If you’re wondering, I didn’t have the ring with me when I hiked up to Mount Doom in Mordor. Think of the implications, people.
I kept her in suspense for most of the day. As she went in for her massage, I ran back to the hotel room to formulate my plan. I had an hour to put the plan in motion – clean myself up so that we could go out for dinner, organize a misdirection present to quell her suspicions, and get some champagne into her so we could enjoy the night without her reading my mind.
I had a shower and took a cross cutting of a eucalyptus branch I had cut back at Kakariki and wrote a lovely little note on it. I also insisted, much to her chagrin, that she shouldn’t (and therefore wouldn’t) be getting a present until it was her actual birthday back in Canada, so she would have to wait at least eighteen hours longer than she wanted.
The next morning at around 4:30, Bronwyn proceeded to ask me if I was awake until I was actually awake, citing restlessness and excitement for her actual birthday time as the reason for waking me up. I tried to do the mental math in my grogginess: it would be about 10:30 AM back in Ontario where Bronwyn was born, but she wasn’t actually delivered until 2:30 in the afternoon, so I still had time to kill. There was no convincing her of that, so we got out of bed and went for a walk.
There was nothing for breakfast open at that hour, but it did give us some time to head down to the beach and watch the sun come up over the Pacific Ocean. I set up the GoPro to catch the sun coming up and got a simultaneous timelapse on my phone.
It was glorious – the sun came up in the most dramatic fashion I have ever seen and we were treated to a private sunrise.
And I had maybe the most amazing day so far.
We managed to get in touch with my parents to let them know the good news, and my three younger brothers (all of whom had been through the engagement process before me) learned of it in the lead-up to the actual event. We managed to get Eva on FaceTime, but before we could tell her about our engagement, a snowstorm on Bowen Island caused a power out. She kept her left hand out of the frame for the entire call – we were just about to tell Eva when we lost the connection.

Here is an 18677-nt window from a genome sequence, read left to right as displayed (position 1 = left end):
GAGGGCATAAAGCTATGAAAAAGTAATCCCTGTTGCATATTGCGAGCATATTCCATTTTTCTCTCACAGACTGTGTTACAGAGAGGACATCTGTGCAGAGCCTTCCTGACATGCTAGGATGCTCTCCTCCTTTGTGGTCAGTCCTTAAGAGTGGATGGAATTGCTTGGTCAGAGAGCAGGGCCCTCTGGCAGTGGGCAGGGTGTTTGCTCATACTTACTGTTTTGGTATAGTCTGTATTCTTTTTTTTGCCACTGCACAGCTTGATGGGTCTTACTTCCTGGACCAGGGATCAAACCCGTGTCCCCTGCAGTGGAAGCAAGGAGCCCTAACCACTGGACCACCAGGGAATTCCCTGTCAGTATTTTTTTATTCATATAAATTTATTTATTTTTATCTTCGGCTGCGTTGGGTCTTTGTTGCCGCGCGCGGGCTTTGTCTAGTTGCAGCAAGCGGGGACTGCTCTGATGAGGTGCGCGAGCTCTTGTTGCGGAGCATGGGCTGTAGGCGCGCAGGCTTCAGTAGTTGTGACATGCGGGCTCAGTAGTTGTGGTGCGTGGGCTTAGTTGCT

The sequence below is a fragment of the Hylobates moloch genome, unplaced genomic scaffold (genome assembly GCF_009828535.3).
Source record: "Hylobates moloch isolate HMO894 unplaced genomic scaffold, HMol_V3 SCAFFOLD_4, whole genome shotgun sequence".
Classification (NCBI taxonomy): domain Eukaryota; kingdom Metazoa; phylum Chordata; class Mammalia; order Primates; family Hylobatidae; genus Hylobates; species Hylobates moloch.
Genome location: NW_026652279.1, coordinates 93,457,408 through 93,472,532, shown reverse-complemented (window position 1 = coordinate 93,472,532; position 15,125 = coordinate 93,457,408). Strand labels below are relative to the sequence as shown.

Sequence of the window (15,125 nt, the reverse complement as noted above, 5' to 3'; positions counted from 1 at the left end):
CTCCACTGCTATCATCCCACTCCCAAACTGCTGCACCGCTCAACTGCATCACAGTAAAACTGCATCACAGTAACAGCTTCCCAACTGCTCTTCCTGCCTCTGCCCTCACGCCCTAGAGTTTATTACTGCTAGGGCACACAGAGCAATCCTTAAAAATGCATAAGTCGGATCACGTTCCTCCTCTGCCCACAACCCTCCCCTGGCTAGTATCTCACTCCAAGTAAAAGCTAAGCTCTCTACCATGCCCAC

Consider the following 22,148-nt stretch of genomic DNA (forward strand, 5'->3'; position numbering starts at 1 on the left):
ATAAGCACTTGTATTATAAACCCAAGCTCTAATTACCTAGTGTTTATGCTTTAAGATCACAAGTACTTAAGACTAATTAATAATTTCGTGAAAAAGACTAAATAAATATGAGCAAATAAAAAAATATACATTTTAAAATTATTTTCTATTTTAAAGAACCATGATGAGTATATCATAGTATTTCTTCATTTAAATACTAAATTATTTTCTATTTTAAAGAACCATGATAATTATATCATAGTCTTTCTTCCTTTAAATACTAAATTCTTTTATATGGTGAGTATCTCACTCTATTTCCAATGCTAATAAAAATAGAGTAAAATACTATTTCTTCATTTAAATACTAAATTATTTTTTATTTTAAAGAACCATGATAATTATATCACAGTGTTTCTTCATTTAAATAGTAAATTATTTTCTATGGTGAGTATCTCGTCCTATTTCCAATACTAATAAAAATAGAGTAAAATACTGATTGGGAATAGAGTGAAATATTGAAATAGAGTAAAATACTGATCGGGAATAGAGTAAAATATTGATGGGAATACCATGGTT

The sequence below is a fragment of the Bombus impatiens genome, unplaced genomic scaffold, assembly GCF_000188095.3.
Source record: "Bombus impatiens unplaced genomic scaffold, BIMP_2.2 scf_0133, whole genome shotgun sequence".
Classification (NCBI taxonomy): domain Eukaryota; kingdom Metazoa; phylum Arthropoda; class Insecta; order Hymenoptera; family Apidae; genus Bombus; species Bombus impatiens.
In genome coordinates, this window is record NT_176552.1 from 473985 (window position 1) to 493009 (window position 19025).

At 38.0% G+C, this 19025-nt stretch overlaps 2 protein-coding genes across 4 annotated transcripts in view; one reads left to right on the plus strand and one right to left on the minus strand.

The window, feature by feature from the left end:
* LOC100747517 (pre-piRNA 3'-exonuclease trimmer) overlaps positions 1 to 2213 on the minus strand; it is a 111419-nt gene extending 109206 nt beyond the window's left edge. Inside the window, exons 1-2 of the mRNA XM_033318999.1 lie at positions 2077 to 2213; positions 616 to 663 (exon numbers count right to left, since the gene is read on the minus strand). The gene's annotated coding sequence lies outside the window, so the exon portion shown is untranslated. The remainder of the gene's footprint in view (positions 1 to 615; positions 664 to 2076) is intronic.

It felt like I was still sitting on this grand secret, but this time I had Bronwyn in on it with me. We wanted to let our families know before announcing it to our friends on Facebook or here on onlyamazingdays.com, so it took a while to get around to everyone. Bronwyn’s sister is currently in California and her brother is in Nanaimo, BC. To complicate matters a little bit more, the ring was a little bit too big for Bronwyn, so we had to drop it off at the jewellers for a refitting. We would be at the next WWOOFing stop before we got it back to show the world that we were engaged.
Next: After the most amazing sunrise ever, the most amazing New Zealand bike trail ever – straight outta Napier and down to Havelock North before arriving at the Warren Family Homestead in Maraetotara.
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Middle school teacher on hiatus/budding permaculturalist currently cycling the world. Sometimes he acts in plays and film. Mostly he travels and blogs about it. Christian is one of the founders of onlyamazingdays.com